“The Lord of Alchemy allowed us to keep a herd of milk goats behind his laboratory. There was something about the grass there that improved their milk greatly. I’ve always pondered if that was because this grass has a greenish tone,” Cal Hicks told me, but then shook his head.
“But I digress again,” he apologized. “Cornelis Drebbel made a pet of this particular goat. However, I always told him that it was she who thought he was the pet. She’s quite possessive of him.”
Cornelis clamored to his feet. The lavender goat gently head-butted the Dutchman and nearly knocked him over again. She nibbled at his coat sleeve and pant legs, ignoring his attempts to brush her away. From time to time she uttered that strange warbling behh sound. It really was funny, and I couldn’t help laughing.
Copper had no compunction about offending anyone. She wrapped her arms around the goat’s neck, hugging the animal. The girl laughed so hard she toppled over. Fortunately the goat seemed to take to her. The next thing I knew, the large goat had maneuvered Copper onto her back. Copper sat astride the goat as if she was about to take the goat for a gallop. The oddest part was that it looked perfectly natural.
All the laughter was abruptly cut short by a trumpeting screech. I looked to the amethyst sky from which the sound came, but saw nothing. Cornelis looked apprehensive. The ape, Cal Hicks, trembled fearfully.
“Get inside,” Cornelis ordered pointing toward the building that was the laboratory of the version of him that inhabited this world. “Quickly,” he added with a sharp pat to the goat’s rump. “Hang on tight, Copper!” he called.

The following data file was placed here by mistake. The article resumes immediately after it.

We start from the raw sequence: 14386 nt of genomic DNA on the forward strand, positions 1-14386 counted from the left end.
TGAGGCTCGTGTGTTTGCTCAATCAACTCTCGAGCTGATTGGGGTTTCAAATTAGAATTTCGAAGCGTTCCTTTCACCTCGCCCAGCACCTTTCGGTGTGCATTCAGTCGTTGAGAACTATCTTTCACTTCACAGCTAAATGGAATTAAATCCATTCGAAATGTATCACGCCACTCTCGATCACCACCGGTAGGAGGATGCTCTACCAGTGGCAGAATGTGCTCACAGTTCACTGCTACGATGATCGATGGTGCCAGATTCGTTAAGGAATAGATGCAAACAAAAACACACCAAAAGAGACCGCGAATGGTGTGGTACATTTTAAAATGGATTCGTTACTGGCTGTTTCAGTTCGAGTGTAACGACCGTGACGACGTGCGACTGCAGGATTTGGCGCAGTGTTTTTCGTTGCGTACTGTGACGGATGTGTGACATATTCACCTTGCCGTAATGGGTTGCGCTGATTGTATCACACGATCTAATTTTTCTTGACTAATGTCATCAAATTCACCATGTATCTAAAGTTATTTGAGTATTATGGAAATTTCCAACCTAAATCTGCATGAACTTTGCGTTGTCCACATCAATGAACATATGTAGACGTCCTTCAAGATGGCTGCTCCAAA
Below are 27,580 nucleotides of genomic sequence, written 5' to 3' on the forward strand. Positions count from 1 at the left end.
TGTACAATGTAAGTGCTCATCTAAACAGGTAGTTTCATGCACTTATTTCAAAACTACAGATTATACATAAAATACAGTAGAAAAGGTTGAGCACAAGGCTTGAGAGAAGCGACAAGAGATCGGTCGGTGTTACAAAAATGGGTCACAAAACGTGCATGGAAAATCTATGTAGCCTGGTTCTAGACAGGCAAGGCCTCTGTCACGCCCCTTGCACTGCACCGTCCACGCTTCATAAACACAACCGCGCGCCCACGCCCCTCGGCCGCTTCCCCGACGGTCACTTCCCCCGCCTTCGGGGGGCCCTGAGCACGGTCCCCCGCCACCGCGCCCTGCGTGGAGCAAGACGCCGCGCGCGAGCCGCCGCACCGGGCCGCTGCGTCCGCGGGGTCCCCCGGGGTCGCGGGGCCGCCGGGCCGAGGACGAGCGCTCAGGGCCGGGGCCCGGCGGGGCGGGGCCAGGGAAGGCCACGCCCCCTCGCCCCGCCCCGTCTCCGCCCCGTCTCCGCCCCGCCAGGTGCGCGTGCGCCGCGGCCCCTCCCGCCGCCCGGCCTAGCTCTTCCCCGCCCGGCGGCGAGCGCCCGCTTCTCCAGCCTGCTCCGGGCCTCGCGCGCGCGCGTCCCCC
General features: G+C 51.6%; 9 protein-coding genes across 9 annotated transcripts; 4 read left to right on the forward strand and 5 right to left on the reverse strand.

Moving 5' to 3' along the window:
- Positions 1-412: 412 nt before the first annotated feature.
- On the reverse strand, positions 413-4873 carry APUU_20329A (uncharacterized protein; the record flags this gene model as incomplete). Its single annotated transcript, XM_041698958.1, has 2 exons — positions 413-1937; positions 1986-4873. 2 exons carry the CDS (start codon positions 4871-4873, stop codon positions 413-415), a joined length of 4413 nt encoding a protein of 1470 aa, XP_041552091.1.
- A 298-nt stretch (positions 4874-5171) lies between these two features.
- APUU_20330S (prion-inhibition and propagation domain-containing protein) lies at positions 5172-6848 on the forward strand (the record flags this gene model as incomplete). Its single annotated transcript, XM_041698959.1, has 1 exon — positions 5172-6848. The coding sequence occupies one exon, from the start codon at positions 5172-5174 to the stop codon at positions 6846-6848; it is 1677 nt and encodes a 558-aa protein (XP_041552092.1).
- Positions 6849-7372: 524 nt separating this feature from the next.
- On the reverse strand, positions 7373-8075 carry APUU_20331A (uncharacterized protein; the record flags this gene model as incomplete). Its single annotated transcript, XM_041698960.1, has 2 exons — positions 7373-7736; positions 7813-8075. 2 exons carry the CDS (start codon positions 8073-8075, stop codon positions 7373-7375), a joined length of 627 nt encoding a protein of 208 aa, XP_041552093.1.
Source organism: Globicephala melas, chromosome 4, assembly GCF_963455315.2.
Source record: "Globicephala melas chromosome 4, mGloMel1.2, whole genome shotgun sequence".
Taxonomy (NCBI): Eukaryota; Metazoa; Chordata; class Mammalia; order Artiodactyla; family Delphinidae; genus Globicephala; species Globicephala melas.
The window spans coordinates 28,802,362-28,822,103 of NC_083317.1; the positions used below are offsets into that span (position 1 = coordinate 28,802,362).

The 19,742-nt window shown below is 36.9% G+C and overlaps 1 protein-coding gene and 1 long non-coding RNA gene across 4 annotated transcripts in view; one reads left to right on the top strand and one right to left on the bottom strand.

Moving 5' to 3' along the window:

The lavender goat bolted toward the laboratory, carrying Copper on her back.
“What was that?” I exclaimed.
Cal Hicks came to himself as we all ran behind the goat. “I was so sure it was dead,” the amethyst ape said. “That was the hunting call of the one eyed one horned flying purple people eater!”
What wonders might the laboratory of the alchemist of the amethyst world hold? Will our heroes find a way home? Or will the purple people eater fly in with a savage attack? Come back next time and see what happens to the amethyst ape and the lavender goat — and Copper, the Alchemist, and the Woman in Trousers!
I wondered what kind of recipe I could possibly use for the “three things” that drove this episode. So I searched the Google countryside. I found the most delightful blog. Please visit Claire at Eats from the Streets http://eatsfromthestreets.com/
Recipe: Texas Toothpicks
Photo and recipe credit: Claire Williams
Copyright © 2015 by Teagan Ríordáin Geneviene